The Star chamber in America!! the city in possession of the Military forces. [From the Baltimore Exchange, July 2d.] Events succeed each other at present, with such startling rapidity, that it is scarcely worth while to do more than chronicle them. Each day it is thought that the minions of the Black Abolition Republican party have perpetrated the crowning outrage of the age; but the succeeding one witnesses some other act of military usurpation and tyranny, more infamous and outrageous than any that have preceded it. Yesterday, at an early hour, the greatest excitement prevailed. Men hurried to and fro; crowds gathered on the streets, and business was almost wholly suspended. A large military force had marched into the city, in the night, and arrested the Board of Police. Rumors floated about as to the arrest of several other leading gentlemen. Troops and batteries were stationed in all the important positions of the city. The facts, as near as we can learn, are
. Garrett, arrested with Robinson, is still in prison. From old Point. The steamer Adelaide, Capt. Cannon, arrived yesterday morning from Old Point Comfort, but brought no news of special interest. General Butler was withdrawing his troops from Newport News Point and posting them near Hampton. An early attack on the first named point was anticipated. The following letter will give the details of the news received: [Correspondence of the Associated Press.] Fortress Monroe, July 2, P. M. --The 3d Massachusetts regiment and the Naval Brigade occupy the deserted dwellings of Hampton — perhaps thirty inhabitants remain. Col. Wardlop's headquarters are at the house of Hon. Joseph Segar. The quaint old church which was occupied as a slaughter-house in the late war He now used as a guard-house.--Two companies are stationed in the yard, which is surrounded by a high wall. The tombstones date from the 17th century. Four companies of Col. Packard's regiment, just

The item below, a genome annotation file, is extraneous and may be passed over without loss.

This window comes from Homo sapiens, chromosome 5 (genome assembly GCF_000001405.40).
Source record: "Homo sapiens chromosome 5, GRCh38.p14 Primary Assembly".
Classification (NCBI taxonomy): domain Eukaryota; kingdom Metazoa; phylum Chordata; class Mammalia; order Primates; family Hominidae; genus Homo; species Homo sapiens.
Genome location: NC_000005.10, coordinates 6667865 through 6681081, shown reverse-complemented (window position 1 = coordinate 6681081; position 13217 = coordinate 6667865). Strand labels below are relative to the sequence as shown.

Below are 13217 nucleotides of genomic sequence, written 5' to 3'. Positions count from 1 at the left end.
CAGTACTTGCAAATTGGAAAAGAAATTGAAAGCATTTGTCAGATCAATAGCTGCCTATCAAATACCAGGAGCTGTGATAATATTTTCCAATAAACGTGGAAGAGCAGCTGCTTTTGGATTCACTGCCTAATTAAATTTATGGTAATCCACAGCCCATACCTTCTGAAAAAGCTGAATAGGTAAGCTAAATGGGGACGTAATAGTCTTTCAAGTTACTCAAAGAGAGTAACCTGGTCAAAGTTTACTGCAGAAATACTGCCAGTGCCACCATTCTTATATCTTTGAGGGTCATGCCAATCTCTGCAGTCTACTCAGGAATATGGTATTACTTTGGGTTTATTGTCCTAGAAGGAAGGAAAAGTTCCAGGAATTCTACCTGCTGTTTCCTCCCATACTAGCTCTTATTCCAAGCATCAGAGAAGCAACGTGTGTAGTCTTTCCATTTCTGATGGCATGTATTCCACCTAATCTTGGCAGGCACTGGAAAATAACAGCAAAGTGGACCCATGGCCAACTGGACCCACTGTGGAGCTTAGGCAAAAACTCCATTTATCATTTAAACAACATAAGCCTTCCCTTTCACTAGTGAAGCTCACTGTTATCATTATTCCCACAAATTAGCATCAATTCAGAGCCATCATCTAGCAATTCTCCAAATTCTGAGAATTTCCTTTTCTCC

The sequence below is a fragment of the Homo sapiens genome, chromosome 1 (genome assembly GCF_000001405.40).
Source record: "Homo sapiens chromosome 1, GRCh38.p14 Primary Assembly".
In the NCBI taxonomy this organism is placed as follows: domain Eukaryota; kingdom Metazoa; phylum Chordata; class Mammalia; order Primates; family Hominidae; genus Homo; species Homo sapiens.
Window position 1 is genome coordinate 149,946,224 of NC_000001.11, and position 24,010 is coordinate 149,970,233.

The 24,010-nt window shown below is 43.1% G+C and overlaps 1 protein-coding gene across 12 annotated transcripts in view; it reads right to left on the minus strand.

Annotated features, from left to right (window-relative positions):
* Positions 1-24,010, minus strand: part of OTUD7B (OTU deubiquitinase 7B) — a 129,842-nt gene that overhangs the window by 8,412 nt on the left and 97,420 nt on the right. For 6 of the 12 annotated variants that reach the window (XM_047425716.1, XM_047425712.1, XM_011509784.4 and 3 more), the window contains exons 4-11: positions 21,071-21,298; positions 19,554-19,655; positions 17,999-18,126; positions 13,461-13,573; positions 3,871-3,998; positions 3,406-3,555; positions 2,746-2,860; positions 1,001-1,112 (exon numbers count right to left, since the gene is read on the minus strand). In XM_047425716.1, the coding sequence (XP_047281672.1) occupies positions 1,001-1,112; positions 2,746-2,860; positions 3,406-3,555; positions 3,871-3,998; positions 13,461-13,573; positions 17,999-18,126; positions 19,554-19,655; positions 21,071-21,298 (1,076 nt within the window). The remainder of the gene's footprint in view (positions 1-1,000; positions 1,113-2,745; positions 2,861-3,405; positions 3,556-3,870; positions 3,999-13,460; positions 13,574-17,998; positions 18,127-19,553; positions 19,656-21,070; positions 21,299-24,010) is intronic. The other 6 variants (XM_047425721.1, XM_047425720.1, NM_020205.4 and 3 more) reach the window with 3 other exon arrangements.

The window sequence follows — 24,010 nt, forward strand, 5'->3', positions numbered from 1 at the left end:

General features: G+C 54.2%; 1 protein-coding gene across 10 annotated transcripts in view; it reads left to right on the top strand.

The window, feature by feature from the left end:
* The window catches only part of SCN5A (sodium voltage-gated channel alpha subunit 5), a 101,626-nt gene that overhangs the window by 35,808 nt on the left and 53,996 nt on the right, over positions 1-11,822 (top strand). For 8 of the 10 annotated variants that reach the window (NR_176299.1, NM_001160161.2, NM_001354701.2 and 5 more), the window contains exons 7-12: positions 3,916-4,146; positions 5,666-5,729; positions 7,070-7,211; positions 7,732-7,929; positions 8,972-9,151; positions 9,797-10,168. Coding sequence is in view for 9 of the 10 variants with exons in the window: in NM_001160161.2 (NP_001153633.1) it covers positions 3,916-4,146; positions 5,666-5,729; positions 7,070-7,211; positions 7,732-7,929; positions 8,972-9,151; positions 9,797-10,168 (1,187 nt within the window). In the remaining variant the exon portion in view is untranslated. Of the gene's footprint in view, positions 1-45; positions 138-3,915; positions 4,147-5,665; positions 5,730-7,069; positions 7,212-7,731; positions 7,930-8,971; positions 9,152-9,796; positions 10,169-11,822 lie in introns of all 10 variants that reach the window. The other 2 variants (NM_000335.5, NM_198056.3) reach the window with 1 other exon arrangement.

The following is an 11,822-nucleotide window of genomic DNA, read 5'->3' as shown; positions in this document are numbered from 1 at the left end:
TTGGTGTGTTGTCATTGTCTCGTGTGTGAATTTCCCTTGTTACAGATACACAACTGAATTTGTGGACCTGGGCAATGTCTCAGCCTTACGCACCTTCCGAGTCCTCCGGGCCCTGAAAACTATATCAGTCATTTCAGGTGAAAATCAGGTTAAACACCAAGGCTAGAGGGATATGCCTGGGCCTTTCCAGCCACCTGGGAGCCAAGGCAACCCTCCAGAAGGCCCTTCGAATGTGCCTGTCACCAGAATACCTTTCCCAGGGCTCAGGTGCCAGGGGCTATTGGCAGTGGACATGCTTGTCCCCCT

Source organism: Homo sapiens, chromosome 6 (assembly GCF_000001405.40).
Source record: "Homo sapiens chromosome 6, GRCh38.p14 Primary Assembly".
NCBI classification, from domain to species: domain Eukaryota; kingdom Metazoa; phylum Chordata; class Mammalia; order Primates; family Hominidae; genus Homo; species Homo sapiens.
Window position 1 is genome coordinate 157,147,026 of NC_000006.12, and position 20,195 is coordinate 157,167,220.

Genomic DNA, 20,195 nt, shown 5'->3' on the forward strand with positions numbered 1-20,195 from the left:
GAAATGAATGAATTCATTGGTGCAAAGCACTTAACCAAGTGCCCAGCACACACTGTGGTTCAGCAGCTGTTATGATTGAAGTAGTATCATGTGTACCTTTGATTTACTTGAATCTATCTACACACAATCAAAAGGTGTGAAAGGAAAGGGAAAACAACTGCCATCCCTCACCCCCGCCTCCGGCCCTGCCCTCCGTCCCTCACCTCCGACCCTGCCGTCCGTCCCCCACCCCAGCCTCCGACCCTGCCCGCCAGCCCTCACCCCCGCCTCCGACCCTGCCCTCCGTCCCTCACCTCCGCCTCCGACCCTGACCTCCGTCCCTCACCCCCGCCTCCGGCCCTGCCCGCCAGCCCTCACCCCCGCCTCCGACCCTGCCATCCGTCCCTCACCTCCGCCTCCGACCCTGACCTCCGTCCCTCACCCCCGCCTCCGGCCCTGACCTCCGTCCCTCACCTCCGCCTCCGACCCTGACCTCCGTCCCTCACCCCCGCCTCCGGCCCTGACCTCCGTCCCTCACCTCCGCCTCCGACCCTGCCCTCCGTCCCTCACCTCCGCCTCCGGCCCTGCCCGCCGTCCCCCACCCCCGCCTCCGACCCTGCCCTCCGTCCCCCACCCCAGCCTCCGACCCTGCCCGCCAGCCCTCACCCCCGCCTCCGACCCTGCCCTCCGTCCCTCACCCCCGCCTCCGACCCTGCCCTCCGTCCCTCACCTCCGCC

ion of Federal telegraphic directors to the Northern press, should be read with a great deal of caution: The battle on the upper Potomac. Williamsport, Md., July 2. --A messenger from Hock's river, (on the other side of the Potomac,) has just arrived here, bringing news of a considerable battle at that point, between Gebest troops now in the service. Washington,July 3.--The following dispatch was received at 2.15 this morning by telegraph: Hock River, near Martinsburg, July 2. To Col. E D. Townsend, Assistant Adjutant General: We left Williamsport at 6 o'clock A. M. today, for this place. We drove and routed the rebels, about 10,0 Rockets were frequently sent up by the Secession pickets during last night, but there are no present indications of an advance. Southern News. Louisville, July 2. --The Governor of Tennessee has stationed an agent at Mitchellville, on the Louisville and Nashville Railroad, near the Northern Tennessee line, to prevent
1 2 3 4 5 6 ...